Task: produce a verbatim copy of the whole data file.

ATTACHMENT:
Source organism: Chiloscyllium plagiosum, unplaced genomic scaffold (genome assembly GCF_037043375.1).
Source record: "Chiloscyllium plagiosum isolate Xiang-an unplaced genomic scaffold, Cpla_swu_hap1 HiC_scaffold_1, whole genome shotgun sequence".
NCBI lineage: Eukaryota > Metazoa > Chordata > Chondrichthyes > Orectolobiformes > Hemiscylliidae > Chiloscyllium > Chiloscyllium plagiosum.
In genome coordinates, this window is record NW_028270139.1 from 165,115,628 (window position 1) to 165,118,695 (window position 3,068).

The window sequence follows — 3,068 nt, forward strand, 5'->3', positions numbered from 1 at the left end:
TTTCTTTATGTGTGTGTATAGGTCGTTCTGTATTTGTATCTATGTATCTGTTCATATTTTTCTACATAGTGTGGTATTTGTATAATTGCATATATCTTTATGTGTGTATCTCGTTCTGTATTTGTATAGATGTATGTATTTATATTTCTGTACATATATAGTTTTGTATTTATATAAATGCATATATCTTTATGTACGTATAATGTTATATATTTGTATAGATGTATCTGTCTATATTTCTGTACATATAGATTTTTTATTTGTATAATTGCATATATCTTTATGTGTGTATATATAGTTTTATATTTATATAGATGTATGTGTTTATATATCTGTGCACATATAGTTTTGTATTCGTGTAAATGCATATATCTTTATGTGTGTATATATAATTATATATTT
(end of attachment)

Source organism: Chiloscyllium plagiosum, unplaced genomic scaffold (genome assembly GCF_037043375.1).
Source record: "Chiloscyllium plagiosum isolate Xiang-an unplaced genomic scaffold, Cpla_swu_hap1 HiC_scaffold_1, whole genome shotgun sequence".
NCBI lineage: Eukaryota > Metazoa > Chordata > Chondrichthyes > Orectolobiformes > Hemiscylliidae > Chiloscyllium > Chiloscyllium plagiosum.
In genome coordinates, this window is record NW_028270139.1 from 165,115,628 (window position 1) to 165,118,695 (window position 3,068).

The window sequence follows — 3,068 nt, forward strand, 5'->3', positions numbered from 1 at the left end:
TTTCTTTATGTGTGTGTATAGGTCGTTCTGTATTTGTATCTATGTATCTGTTCATATTTTTCTACATAGTGTGGTATTTGTATAATTGCATATATCTTTATGTGTGTATCTCGTTCTGTATTTGTATAGATGTATGTATTTATATTTCTGTACATATATAGTTTTGTATTTATATAAATGCATATATCTTTATGTACGTATAATGTTATATATTTGTATAGATGTATCTGTCTATATTTCTGTACATATAGATTTTTTATTTGTATAATTGCATATATCTTTATGTGTGTATATATAGTTTTATATTTATATAGATGTATGTGTTTATATATCTGTGCACATATAGTTTTGTATTCGTGTAAATGCATATATCTTTATGTGTGTATATATAATTATATATTT